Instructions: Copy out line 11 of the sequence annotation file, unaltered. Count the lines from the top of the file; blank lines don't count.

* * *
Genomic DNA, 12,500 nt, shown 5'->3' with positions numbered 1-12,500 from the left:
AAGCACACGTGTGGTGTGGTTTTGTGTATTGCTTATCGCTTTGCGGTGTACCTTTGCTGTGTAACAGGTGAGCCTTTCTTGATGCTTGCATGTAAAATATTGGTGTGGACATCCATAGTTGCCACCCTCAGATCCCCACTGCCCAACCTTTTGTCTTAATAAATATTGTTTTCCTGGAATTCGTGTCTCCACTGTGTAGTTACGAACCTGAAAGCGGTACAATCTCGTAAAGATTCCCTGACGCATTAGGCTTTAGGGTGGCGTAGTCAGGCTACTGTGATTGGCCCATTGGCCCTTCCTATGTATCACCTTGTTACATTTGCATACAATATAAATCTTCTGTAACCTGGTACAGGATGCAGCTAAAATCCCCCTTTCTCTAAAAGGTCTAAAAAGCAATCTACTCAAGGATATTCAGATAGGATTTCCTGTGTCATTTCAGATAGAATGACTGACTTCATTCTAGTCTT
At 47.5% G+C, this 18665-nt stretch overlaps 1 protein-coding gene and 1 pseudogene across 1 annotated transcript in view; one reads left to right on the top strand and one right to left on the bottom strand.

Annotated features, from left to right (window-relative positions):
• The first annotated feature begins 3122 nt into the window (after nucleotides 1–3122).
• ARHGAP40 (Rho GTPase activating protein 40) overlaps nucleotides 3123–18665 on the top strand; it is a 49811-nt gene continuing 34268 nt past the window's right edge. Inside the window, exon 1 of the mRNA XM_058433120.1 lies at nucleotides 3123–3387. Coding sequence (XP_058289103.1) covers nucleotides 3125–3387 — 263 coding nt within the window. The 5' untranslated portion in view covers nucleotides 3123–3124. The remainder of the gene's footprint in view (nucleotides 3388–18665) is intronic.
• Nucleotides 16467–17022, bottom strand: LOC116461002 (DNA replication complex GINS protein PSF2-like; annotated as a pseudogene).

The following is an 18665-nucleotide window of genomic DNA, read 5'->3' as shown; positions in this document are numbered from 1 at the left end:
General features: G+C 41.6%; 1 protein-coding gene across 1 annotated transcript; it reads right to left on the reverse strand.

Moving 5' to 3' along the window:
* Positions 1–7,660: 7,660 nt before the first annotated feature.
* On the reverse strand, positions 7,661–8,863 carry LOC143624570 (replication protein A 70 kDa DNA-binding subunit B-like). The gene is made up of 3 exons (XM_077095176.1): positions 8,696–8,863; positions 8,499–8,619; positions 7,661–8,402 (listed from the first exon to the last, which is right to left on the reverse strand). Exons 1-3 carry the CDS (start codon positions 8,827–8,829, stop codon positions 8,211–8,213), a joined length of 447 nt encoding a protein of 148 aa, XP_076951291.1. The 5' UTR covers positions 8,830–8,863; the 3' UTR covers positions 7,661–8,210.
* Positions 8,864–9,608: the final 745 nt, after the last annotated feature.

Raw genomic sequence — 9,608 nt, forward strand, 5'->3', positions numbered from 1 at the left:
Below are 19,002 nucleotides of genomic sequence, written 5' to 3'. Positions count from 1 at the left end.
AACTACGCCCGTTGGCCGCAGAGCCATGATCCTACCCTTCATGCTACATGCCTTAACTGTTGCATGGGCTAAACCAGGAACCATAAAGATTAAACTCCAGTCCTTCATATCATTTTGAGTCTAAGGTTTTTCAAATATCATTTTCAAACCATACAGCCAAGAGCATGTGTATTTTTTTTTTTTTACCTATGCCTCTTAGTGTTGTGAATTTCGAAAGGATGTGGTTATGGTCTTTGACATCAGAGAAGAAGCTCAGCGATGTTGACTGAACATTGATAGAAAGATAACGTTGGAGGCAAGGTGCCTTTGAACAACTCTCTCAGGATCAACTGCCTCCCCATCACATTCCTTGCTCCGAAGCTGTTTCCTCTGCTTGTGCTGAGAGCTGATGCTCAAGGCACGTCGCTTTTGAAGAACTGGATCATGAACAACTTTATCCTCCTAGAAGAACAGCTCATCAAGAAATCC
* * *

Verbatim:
* Positions 1–7,660: 7,660 nt before the first annotated feature.